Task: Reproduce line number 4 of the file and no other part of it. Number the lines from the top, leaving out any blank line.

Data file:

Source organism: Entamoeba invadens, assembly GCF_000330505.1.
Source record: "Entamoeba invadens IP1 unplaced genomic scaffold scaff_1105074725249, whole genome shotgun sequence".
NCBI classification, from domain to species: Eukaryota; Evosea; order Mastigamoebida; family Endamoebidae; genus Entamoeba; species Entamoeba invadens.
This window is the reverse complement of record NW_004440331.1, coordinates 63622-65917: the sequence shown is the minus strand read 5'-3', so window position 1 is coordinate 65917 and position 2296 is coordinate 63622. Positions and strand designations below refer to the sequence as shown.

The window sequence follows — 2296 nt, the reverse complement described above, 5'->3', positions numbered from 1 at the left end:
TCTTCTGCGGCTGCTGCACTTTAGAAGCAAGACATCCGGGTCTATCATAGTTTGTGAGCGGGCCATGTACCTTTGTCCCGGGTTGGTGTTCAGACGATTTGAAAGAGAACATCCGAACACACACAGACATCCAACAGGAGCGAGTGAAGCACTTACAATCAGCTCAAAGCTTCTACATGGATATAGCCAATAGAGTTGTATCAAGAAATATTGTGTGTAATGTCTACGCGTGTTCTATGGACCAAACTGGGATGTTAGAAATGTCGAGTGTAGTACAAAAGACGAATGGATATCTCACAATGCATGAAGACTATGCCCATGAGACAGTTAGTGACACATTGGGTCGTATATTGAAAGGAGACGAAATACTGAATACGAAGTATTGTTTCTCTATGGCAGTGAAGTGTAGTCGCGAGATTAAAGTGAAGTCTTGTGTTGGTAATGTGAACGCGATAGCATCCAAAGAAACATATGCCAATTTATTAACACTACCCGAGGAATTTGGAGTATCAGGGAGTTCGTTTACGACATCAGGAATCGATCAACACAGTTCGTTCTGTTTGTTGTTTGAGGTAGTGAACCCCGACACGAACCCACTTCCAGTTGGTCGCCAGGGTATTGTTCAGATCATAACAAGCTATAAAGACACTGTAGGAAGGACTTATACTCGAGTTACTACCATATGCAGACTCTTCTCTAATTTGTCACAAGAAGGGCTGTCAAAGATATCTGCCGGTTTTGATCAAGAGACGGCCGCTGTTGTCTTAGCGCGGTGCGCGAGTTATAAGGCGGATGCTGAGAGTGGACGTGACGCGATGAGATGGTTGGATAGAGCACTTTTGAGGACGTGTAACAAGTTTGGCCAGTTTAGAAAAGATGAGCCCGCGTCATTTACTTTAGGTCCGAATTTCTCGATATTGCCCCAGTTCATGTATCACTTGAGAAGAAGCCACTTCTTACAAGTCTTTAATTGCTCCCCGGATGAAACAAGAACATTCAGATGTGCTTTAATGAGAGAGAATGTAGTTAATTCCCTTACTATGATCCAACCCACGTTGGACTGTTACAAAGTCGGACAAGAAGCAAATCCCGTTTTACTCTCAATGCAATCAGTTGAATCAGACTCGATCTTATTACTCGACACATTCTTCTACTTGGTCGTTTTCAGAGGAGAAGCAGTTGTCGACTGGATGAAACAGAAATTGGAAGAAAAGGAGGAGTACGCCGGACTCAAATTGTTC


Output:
This window is the reverse complement of record NW_004440331.1, coordinates 63622-65917: the sequence shown is the minus strand read 5'-3', so window position 1 is coordinate 65917 and position 2296 is coordinate 63622. Positions and strand designations below refer to the sequence as shown.